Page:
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This year, the state of California put up $100 million to begin manufacturing its own insulin and sell it cheaply. How’s it going to work? (Is it going to work?)
The price of insulin could be the starkest example of an out-of-control health care system: More than 7 million Americans need it daily to survive, and some die because they can’t afford it. But it’s a medicine that’s been around for 100 years, a medicine its discoverers didn’t want to patent.
This episode of the “An Arm and a Leg” podcast looks at how California’s plan came to be, and what might stand in the state’s way.
“An Arm and a Leg” is a co-production of KHN and Public Road Productions.
To keep in touch with “An Arm and a Leg,” subscribe to the newsletter. You can also follow the show on Facebook and Twitter. And if you’ve got stories to tell about the health care system, the producers would love to hear from you.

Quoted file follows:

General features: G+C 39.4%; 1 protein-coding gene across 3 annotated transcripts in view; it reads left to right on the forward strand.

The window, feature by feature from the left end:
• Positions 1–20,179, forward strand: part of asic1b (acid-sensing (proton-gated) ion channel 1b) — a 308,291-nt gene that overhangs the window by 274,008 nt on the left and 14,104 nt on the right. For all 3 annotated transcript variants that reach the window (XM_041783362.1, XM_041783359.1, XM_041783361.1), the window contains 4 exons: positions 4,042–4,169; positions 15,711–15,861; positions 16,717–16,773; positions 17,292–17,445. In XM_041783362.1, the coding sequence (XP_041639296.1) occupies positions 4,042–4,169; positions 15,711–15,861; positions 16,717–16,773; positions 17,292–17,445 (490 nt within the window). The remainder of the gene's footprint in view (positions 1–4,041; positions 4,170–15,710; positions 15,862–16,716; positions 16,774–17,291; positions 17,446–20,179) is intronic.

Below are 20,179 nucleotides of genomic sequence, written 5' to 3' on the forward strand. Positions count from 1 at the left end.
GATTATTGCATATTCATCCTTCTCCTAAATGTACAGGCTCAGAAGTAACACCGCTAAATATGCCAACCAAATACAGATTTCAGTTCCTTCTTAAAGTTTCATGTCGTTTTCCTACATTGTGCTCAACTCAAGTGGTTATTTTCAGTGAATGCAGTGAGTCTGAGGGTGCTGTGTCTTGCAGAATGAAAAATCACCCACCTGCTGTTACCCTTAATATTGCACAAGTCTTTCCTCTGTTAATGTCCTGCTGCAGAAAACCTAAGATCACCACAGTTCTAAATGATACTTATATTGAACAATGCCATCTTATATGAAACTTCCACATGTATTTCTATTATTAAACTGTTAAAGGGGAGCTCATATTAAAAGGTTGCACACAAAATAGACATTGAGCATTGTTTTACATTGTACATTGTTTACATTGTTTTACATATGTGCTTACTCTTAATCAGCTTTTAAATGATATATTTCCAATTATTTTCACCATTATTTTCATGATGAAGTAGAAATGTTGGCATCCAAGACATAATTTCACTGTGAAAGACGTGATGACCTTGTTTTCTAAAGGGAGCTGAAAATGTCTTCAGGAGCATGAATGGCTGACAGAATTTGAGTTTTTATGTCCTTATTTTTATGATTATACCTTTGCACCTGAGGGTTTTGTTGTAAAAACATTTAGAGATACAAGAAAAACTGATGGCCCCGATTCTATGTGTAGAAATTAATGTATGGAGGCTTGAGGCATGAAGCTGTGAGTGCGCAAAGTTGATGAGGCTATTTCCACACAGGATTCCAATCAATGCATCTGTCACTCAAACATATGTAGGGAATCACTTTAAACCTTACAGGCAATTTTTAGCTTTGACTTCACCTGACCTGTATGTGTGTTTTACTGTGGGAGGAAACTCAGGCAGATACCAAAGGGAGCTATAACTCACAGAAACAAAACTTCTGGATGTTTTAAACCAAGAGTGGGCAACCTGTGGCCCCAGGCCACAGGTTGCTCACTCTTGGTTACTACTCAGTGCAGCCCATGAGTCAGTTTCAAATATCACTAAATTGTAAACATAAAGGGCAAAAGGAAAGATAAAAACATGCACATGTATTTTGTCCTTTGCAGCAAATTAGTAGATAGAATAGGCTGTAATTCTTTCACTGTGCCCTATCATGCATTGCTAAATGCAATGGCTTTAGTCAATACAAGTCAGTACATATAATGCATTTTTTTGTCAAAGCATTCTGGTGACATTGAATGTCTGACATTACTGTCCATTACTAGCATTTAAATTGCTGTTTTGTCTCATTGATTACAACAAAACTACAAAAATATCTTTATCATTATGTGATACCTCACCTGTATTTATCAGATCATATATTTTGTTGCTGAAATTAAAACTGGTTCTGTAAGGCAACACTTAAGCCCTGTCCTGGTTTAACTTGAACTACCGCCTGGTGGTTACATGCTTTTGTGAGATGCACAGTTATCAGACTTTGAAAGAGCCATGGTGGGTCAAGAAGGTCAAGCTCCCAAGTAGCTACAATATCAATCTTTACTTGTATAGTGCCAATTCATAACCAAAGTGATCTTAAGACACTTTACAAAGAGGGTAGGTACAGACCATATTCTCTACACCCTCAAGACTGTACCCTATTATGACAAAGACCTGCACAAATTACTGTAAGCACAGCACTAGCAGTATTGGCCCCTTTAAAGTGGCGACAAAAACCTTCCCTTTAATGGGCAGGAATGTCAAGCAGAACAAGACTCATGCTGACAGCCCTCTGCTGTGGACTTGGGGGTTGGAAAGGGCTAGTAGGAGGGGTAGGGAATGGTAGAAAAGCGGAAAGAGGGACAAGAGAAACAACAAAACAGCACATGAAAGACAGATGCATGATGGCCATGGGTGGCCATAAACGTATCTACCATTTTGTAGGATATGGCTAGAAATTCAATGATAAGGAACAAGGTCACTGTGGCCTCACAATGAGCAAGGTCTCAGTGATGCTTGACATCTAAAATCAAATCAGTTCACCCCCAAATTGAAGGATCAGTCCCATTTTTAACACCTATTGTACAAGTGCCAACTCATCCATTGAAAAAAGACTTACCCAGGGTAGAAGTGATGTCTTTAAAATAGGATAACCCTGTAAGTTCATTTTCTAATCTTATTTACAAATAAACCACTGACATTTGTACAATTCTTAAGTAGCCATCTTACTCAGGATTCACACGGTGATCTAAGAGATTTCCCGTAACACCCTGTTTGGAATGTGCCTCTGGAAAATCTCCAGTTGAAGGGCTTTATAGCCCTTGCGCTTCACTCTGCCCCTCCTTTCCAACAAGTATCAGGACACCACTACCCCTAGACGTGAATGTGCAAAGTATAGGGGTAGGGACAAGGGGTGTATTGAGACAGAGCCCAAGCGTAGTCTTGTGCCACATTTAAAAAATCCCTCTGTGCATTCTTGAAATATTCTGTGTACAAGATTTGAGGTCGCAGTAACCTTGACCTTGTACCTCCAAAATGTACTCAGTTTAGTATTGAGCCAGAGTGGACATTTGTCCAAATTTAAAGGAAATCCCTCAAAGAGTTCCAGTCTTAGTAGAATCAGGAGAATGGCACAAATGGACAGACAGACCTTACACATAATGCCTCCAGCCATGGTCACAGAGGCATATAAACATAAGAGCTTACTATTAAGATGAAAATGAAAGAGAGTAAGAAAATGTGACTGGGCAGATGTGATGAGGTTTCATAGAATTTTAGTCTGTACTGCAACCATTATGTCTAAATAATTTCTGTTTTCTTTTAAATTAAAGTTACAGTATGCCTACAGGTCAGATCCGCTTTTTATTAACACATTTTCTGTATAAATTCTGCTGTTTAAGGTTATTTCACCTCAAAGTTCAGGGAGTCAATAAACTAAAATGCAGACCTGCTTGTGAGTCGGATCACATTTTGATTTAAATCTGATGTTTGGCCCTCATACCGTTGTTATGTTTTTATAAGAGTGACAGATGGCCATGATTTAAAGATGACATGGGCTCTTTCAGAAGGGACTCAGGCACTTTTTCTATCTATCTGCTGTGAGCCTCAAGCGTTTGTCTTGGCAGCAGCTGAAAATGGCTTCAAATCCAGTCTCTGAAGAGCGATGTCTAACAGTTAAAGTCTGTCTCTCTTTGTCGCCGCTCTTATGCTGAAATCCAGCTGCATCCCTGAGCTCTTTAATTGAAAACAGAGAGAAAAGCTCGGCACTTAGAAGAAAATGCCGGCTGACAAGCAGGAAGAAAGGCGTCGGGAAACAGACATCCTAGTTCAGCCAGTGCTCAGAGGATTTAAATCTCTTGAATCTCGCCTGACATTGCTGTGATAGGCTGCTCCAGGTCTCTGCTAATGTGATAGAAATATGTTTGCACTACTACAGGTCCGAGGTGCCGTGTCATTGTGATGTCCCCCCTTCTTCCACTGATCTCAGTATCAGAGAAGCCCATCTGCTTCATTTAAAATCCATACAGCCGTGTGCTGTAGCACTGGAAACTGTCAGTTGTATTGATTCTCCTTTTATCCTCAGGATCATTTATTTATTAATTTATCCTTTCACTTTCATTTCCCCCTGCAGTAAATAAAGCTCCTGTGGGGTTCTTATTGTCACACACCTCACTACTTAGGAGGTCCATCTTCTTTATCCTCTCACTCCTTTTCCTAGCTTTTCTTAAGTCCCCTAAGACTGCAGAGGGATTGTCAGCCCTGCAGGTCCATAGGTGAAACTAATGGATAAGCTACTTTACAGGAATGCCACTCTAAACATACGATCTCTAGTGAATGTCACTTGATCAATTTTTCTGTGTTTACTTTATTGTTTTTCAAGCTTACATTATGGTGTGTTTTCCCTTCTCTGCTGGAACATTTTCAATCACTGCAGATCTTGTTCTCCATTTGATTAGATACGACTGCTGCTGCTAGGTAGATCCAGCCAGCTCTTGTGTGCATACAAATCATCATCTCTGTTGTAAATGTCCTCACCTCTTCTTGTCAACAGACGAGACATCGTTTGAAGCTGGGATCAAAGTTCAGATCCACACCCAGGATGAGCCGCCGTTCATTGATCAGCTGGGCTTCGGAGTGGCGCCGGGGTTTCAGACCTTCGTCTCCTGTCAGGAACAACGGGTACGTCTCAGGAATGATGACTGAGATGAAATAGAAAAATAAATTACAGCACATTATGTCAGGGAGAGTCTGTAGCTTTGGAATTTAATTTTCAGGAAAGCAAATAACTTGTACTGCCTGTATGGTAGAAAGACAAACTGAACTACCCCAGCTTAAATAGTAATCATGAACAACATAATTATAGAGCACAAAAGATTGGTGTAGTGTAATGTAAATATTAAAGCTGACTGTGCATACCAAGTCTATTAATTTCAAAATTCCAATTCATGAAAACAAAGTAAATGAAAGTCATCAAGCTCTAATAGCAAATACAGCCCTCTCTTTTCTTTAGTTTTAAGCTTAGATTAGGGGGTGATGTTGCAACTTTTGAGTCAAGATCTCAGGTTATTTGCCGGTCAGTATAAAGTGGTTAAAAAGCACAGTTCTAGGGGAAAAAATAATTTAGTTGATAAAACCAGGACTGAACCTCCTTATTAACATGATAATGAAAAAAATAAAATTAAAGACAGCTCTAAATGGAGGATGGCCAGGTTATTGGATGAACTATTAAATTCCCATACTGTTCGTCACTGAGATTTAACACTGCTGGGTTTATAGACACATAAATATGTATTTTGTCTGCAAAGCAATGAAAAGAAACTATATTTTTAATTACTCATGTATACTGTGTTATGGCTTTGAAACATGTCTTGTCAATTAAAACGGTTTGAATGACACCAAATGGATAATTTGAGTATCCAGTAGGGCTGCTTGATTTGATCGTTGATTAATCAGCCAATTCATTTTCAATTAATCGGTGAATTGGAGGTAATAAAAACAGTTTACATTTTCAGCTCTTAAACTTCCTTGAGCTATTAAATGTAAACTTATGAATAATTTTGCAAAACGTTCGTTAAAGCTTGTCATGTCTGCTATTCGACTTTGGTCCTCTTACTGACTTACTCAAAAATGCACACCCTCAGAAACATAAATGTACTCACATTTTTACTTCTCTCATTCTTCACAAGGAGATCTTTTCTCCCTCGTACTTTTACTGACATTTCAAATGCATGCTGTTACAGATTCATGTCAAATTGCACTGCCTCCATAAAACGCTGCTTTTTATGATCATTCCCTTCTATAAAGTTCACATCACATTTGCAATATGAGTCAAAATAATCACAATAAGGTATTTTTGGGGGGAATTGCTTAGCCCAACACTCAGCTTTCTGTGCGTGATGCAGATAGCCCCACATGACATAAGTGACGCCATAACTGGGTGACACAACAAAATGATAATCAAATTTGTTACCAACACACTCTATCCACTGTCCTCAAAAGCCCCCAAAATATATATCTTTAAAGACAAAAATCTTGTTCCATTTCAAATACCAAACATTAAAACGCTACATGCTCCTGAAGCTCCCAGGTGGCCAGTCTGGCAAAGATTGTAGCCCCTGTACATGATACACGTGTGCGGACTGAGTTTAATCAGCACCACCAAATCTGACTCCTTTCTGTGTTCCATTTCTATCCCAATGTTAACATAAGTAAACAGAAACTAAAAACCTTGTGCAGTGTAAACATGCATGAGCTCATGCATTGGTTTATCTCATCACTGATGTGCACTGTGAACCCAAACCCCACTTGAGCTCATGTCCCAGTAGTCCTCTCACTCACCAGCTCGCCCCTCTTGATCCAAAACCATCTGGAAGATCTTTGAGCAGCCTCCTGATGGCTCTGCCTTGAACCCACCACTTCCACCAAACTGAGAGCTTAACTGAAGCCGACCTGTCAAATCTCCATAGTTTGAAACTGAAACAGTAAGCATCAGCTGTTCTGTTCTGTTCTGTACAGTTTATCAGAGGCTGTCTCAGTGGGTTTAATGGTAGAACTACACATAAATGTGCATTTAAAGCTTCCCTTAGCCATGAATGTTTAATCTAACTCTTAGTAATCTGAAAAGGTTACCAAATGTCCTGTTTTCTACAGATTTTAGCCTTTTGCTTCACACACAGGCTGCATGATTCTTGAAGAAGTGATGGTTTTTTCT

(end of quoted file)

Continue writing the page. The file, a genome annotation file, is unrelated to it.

To hear all KHN podcasts, click here.
KHN (Kaiser Health News) is a national newsroom that produces in-depth journalism about health issues. Together with Policy Analysis and Polling, KHN is one of the three major operating programs at KFF (Kaiser Family Foundation). KFF is an endowed nonprofit organization providing information on health issues to the nation.
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The views and opinions expressed in this article are those of the authors and do not necessarily reflect the official policy or position of LowerMyRx.